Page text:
Surfer Garrett McNamara, star of the HBO documentary series 100 Foot Wave, is one of the few people on the planet who can truly describe what it’s like to be chased by a massive wall of water.
“It’s just so choppy and the wind is just going by your face and your whole body,” McNamara said during a panel discussion of 100 Foot Wave as part of Deadline’s Contenders Television: Documentary + Unscripted event. “As you’re coming down [the wave], you’re looking to see if it’s going to keep you from behind or if there’s an exit, if you can make it or should you go deeper or run to the shoulder or try to pull into the barrel. And if you pull into the barrel, that’s when it’s like you’re in this special place where time doesn’t exist… It’s the most exhilarating, amazing feeling on Earth.”
The series, directed and executive produced by Chris Smith and executive produced by Joe Lewis, follows McNamara and his wife Nicole as they head to points around the globe in search of titanic waves for Garrett to surf. Nicole serves as a spotter from the land, alerting jet-ski drivers towing her husband when a monster wave is forming.
“They can’t even see sometimes when the waves are coming — they’re in the troughs of these waves,” Nicole said. “So, having that spotter is super important, and having a spotter who knows what they’re talking about and has the attention span to pay attention because there’s a lot of downtime out there, just waiting.”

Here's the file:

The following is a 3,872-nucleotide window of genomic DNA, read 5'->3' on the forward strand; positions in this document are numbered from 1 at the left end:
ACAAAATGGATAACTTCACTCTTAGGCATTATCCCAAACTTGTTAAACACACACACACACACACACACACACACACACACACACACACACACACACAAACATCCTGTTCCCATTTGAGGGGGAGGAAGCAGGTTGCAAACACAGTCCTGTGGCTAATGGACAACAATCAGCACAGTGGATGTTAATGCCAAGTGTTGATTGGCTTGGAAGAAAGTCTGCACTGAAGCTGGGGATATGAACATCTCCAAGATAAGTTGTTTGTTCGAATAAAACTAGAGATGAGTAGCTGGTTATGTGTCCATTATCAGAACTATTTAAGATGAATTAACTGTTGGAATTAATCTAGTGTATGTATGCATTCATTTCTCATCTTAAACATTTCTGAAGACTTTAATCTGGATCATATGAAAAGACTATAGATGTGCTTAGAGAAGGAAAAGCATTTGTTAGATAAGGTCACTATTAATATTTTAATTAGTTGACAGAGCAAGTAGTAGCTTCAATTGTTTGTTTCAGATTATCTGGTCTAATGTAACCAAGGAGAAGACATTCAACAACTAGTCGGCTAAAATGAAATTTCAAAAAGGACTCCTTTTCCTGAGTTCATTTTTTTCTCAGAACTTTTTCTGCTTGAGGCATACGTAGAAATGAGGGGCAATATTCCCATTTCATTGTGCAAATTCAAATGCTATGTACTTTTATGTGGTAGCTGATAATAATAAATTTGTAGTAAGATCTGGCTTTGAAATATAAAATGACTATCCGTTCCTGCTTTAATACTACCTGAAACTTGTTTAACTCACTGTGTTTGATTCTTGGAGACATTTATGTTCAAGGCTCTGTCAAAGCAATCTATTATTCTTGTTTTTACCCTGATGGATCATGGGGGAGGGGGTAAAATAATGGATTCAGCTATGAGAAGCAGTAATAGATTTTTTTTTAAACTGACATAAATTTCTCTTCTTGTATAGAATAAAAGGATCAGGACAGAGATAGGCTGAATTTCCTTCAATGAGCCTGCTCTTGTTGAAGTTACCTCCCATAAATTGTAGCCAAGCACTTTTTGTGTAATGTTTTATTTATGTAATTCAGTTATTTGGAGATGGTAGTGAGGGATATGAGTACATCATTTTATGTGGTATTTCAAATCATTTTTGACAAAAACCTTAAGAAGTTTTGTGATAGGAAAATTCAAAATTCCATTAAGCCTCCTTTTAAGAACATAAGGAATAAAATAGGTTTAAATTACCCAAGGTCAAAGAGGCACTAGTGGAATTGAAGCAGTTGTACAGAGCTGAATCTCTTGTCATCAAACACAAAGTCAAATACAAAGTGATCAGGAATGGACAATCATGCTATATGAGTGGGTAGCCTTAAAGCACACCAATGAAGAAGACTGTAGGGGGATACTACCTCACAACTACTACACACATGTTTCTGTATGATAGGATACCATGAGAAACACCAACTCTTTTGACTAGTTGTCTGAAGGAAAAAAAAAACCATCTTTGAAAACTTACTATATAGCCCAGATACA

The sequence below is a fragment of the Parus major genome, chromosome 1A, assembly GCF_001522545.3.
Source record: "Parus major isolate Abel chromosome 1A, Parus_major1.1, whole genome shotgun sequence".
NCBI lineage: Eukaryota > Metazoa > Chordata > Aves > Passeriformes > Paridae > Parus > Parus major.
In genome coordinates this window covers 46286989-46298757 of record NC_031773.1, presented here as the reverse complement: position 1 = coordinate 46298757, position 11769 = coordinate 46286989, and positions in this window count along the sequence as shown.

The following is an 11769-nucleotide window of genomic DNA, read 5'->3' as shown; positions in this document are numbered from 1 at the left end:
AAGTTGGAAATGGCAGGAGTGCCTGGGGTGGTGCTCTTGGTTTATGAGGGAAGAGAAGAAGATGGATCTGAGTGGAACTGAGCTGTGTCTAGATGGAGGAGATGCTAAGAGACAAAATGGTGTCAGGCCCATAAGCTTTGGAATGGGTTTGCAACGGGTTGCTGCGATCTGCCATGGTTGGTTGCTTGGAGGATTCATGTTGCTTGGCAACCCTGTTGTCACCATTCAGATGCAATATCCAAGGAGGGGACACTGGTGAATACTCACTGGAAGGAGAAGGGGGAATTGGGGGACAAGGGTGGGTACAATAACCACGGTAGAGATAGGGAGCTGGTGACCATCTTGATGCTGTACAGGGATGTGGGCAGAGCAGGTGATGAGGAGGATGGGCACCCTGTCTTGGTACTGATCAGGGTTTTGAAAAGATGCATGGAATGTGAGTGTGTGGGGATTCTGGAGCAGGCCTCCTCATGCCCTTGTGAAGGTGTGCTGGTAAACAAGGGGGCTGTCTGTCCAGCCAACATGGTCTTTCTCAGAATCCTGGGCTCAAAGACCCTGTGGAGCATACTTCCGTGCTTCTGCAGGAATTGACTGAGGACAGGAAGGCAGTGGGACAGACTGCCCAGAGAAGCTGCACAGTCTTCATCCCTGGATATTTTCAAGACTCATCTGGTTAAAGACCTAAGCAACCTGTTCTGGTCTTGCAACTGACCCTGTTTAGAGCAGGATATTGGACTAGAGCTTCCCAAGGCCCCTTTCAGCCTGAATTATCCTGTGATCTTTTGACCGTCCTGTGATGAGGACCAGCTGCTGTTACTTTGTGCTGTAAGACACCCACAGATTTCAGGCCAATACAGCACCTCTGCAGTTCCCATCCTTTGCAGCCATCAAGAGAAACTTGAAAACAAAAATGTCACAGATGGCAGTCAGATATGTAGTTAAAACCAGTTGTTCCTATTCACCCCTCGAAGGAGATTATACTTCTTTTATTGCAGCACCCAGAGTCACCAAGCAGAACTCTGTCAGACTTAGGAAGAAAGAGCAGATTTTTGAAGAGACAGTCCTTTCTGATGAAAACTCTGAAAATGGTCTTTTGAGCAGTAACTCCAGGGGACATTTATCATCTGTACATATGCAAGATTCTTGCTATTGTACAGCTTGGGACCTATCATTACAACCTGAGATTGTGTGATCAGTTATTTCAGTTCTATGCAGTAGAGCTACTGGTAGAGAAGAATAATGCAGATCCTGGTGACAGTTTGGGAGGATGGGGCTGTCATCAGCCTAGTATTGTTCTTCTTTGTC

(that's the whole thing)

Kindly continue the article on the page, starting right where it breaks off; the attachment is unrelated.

Smith directed the Emmy-nominated 2017 documentary Jim & Andy: The Great Beyond, about Jim Carrey’s immersive approach to playing comedian Andy Kaufman on film. He said he’s drawn to unorthodox personalities, like Carrey and McNamara.
“I’m always looking for people that just think differently than everyone else, and I feel think Garrett a hundred percent fits that mold,” Smith observed. “With any project that’s worth [it], I think what people are interested in watching is somebody that thinks differently.”
Lewis plays a key role helping capture the beauty and drama of McNamara gliding down or being crushed by these aquatic giants, in ocean waters from Portugal to Hawaii to Alaska.
“From a producing point of view, you have to be ready to shoot in the most dangerous surf imaginable with 10, 12 cameras — cameras flying, cameras in the water, cameras on land, cameras following the surfers,” Lewis said. “You have to be able to do that on a dime and not just do it adequately, but… the best it’s ever been done.”
Check back Monday for the panel video.
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